I truly believe that passionate, as well as non-passionate photographers use an image title to convey something that stirred deep inside of them, while capturing the scene.

With this in mind, it may be a cool thing to consider complimenting a title you like, when viewing a fellow photographers latest publicized work. I bet your compliment would mean a lot to them!

Sunset Curtain Call at Seljalandsfoss, Iceland

Tutorial: Blending Two Images

Due to the heavily debated preference between users of HDR software and On Camera Grad Filters, a third very useful option is often overlooked. Whatever your current preference, the blending option described below is easy to use, effective and can produce images that portray a very accurate rendition of the actual scene. This method was used (in Photoshop) to create the image featured above; “Sunset Curtain Call at Seljalandsfoss.”

The Scenario: Attempting to capture this scene from behind the waterfall, was extremely difficult, due to the heavy spray shooting straight back to where I had my tripod set up. All I could do was take several different exposures, quickly replacing the lens cap in-between each shot. I was honestly amazed to find that there was not one drop of water on my lens after completing the shoot.

Blending the Images: Choosing not to use my preferred method of an On Camera Grad Filter, I discovered that I was left with captured images that were either well overexposed or underexposed. The following workflow was used to make the final image of the falls.

1. First, open both the overexposed and underexposed images in Photoshop. Viewing the images side by side you will see that one image is lighter, displaying a well exposed foreground; however the highlights in the sky are too bright. The second image retains good detail in the sky; however the foreground is too dark.

2. The next step is to place one image directly on top of the other. To do this, click on one of the images. For this example, I selected the darker image. In Photoshop, go to Select>All then Edit>Copy. Then click on the lighter image to make it active, and go to Edit>Paste. You will notice that the two images now appear in the Layers Palette. The images should be perfectly aligned which can be verified by setting the top layer to about 50%, so the lower image is visible.

3. Once you are satisfied with image alignment, look at the tools palette to confirm that the front layer box is black, and the back layer box is white. If not, simply click on each box to set the color.

4. Now you will add a Layer Mask to the top layer. To do this, click on the top layer to highlight it, and then click the New Layer Mask Icon found at the bottom of the Layers Palette. The highlighted top layer will now have a white Layer Mask next to the image icon in the Layers Palette.

5. This is where you will begin to paint on the mask, using the Brush Tool. Select the Brush Tool, and set the Brush Diameter. Choose a large brush for areas with no defined lines, such as horizons to quickly paint areas of light in. Use a small Brush for areas where better control and care is needed. With black selected as the front layer box, you will be simply painting light in. By clicking X on your keyboard or the double arrow in the Tools window, you can switch between the white and black layer boxes, which can be useful if you need to remove areas of light.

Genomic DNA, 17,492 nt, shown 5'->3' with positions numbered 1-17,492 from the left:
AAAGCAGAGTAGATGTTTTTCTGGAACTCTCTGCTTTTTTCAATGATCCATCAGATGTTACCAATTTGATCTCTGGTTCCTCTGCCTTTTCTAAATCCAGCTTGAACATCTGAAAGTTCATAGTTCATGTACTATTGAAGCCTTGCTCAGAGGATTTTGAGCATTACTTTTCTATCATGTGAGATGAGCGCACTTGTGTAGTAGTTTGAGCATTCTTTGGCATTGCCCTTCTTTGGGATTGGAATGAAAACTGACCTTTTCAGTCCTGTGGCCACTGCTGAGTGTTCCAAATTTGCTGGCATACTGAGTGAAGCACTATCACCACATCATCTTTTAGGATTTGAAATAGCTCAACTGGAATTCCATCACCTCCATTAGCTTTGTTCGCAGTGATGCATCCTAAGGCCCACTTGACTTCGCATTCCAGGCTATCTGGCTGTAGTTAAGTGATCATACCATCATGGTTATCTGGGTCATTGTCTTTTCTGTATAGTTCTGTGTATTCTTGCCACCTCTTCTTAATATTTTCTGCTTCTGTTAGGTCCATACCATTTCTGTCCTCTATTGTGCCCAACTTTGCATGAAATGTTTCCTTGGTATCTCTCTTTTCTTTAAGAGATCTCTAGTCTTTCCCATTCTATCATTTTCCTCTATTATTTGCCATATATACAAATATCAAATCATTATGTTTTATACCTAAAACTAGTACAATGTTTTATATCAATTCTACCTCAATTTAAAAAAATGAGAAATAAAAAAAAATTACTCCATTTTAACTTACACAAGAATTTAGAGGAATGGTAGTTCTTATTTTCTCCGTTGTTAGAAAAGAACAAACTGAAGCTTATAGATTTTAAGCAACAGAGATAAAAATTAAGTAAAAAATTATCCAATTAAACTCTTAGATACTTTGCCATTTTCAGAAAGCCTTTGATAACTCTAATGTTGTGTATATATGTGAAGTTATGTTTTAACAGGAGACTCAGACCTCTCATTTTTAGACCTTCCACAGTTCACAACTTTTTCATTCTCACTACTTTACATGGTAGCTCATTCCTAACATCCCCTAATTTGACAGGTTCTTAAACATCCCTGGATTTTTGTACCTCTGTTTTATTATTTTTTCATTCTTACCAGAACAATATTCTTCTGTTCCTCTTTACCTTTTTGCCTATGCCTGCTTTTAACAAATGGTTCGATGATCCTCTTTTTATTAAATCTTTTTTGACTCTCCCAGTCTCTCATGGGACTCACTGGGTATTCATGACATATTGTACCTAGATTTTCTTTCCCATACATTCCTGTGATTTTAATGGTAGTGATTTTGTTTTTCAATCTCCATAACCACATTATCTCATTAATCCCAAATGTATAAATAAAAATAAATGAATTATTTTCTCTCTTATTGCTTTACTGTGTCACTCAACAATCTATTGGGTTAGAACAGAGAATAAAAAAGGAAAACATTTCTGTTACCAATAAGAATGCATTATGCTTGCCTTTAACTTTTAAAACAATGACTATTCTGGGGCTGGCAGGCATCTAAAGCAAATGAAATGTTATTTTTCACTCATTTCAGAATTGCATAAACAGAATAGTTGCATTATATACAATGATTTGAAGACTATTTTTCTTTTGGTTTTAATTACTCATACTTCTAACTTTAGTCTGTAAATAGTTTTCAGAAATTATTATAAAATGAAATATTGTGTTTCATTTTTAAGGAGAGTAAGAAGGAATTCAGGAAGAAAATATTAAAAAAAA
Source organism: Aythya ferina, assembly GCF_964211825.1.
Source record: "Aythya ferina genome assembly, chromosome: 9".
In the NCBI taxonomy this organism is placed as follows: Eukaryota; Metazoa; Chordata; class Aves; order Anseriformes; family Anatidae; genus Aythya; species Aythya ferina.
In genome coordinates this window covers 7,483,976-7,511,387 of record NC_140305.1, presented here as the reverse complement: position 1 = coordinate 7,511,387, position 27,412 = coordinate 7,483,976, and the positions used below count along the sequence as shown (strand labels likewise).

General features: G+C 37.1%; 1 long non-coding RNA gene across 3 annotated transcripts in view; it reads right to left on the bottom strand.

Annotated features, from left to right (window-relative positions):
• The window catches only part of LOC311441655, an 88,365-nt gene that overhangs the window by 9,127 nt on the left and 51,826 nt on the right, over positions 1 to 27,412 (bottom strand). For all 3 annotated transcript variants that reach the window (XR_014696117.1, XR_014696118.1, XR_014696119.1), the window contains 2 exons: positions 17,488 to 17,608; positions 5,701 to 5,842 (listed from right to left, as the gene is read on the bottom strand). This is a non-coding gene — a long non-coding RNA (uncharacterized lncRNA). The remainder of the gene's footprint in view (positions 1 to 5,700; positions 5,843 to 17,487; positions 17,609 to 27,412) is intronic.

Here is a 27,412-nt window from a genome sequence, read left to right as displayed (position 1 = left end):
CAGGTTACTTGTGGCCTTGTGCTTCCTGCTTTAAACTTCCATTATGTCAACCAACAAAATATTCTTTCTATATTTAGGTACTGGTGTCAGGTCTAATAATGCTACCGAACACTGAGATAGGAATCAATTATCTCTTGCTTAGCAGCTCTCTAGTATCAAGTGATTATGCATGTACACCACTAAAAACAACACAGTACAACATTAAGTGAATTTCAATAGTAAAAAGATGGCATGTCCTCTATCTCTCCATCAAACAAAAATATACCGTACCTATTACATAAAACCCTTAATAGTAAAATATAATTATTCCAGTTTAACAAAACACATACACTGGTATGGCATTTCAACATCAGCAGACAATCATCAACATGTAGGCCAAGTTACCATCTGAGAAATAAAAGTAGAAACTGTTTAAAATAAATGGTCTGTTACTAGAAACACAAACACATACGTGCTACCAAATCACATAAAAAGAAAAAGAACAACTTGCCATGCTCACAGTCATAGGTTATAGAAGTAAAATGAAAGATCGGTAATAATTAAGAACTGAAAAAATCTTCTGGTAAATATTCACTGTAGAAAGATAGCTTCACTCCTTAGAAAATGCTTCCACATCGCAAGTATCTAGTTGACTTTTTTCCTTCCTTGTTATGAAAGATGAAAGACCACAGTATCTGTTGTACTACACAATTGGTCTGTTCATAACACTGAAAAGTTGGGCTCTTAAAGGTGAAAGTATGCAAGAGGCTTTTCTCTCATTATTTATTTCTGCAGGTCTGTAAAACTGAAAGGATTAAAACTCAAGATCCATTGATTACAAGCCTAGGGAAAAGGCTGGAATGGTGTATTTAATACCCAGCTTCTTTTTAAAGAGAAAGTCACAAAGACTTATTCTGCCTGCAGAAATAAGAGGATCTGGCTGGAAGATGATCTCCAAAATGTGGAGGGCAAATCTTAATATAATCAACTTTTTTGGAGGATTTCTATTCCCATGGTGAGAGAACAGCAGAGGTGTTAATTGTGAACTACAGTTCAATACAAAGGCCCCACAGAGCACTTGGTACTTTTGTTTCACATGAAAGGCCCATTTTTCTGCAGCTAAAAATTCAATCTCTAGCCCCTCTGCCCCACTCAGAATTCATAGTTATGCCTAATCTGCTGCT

Using the Paintbrush, you are literally revealing the lighter bottom layer with each Brush stroke. By setting the Brush Opacity command located in the toolbar above your image, you can modify the strength of the effect. This is a great way to experiment, giving the effect of using lighter brush strokes. Using a lower Brush Opacity is also a good way to fine tune your strokes in areas that require more accuracy.

As with any method you choose to process an image with, the technical aspect can take a back seat to an individuals artistic impression. Using the image blending mode, one can choose to produce images that are very natural, or to add individual artistic impression. One other thing about the image blending mode is unlike HDR or On Camera Filters, it is not an extra expense. This process can be completed with almost any software program that facilitates the use of layers.

Mono Lake Symphony

Image

“Being a Landscape Photographer is not just about standing around for hours taking pictures. It’s about standing around for hours waiting for a moment.”

Moments

Two hours earlier: There I was again, wondering if all my planning and scene envisioning was going to come to nothing. On this occasion, I was standing in the pouring rain at Mono Lake, looking up to the sky trying to decide whether to laugh or cry. I just stood there for probably 30 minutes, when all of a sudden my attention was drawn to the western skies. For it was there that I could see that the storm was coming from, and it was from the West that I could now see some patches of blue beginning to form.

As sunset drew closer, I determined which area of the sky would provide the best chance for drama and color, and then set up my tripod and camera so I could capture the unfolding moments.

Even though there were other potentially good views worth shooting, I decided to concentrate on this one scene. I shot different exposures, to capture the scene in various ways while the changing light painted it’s colorful brush strokes. I used a 240 second exposure for this particular image, to extract as much color and drama as possible from the scene.

During this time of inspiration, I thought about all the hours and moments spent while pursuing my passion for being an ambassador of nature. My thoughts led me to the quote I have written directly below this image. As for the long hours spent waiting, I concluded that moments like this make it all worth it.